Posts Tagged right to counsel

LSU Football, the U.S. Congress, and the American Child’s Right to Counsel

LSU Football, the U.S. Congress, and the American Child’s Right to Counsel

This past Monday afternoon in Washington, D.C. was an anomaly on two counts: the weather was comfortably dry and the U.S. Congress took a moment to consider justice for children. Miracles do happen. Amy Harfeld of Children’s Advocacy Institute and Rricha Mathur of First Focus partnered with NACC and the ABA Center on Children and the Law to produce a Congressional Briefing on Children’s Right to Counsel, sponsored by the ever-laudable U.S. Representative Karen Bass of California. A packed Gold

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[Infographic] The Right to Counsel for Children in Dependency Cases

[Infographic] The Right to Counsel for Children in Dependency Cases

Central to NACC’s mission is the idea that the law must be used to protect and serve vulnerable children and their families, and that providing expert, effective legal counsel is necessary to deliver justice to our often deeply disadvantaged clients. How can we make the argument for a right to counsel? Can the existing case law support our cause? Communications technology is rapidly evolving, and NACC is happy to share today an “infographic” – information presented in a creative, graphic

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Due Process in the Real World: Child Welfare, Ferguson and Right To Counsel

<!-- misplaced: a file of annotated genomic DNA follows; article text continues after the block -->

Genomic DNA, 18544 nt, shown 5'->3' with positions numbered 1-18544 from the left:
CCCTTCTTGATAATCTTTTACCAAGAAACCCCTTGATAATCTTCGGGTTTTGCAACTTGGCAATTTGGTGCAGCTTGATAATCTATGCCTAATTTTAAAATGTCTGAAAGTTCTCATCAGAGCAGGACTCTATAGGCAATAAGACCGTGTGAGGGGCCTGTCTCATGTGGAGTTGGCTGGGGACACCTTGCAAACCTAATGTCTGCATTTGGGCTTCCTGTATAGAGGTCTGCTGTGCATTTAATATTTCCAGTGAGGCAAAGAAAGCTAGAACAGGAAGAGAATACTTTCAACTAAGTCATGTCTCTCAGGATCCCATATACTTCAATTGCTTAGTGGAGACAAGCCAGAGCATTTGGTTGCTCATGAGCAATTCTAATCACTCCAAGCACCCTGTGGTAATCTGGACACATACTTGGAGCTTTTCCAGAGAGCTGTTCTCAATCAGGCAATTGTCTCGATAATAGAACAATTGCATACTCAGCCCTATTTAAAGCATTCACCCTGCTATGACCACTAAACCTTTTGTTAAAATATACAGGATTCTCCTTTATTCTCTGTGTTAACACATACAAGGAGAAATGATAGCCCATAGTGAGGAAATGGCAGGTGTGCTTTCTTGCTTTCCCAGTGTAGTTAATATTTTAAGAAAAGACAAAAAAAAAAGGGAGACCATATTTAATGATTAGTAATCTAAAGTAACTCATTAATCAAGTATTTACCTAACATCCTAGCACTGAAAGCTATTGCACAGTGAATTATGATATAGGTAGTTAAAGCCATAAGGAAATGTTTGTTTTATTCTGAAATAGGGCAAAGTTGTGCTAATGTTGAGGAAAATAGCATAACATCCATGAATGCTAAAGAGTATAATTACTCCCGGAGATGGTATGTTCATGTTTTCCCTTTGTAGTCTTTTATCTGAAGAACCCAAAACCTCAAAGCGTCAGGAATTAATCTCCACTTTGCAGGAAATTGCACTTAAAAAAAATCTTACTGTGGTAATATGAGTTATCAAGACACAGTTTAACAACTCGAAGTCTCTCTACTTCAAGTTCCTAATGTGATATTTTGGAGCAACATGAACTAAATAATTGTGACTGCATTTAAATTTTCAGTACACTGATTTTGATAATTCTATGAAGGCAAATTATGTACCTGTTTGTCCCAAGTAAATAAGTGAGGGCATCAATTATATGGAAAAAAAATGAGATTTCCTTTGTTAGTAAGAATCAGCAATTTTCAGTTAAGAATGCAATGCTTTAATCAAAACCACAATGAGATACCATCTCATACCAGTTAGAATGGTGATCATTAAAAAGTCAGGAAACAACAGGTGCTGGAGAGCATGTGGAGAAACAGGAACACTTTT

Due Process in the Real World: Child Welfare, Ferguson and Right To Counsel

We need to start talking differently about what lawyers call “due process”. All around us are vivid, compelling examples of how government acts upon individual citizens and their families. Earlier this year, an Atlanta baby asleep in his crib was critically injured and disfigured by a “stun grenade” thrown by police in a no-knock drug raid on a house that had no drugs. Yet, when we legal professionals stand up to defend what we see as constitutional rights, we speak in

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Advocating for Felipe: Immigration, Deportation, and a Child’s Right to Counsel

Advocating for Felipe: Immigration, Deportation, and a Child’s Right to Counsel

Ten-year-old Felipe[1] grew up in El Salvador, where his family became the targets of gang members. His cousin and father were killed, and his mother was forced to flee the country. Felipe and his siblings later became targets themselves, and fearing what would happen to them, they fled El Salvador and sought refuge in the United States. Felipe and his siblings will soon stand before an immigration judge who has the power to order them deported. The federal government will

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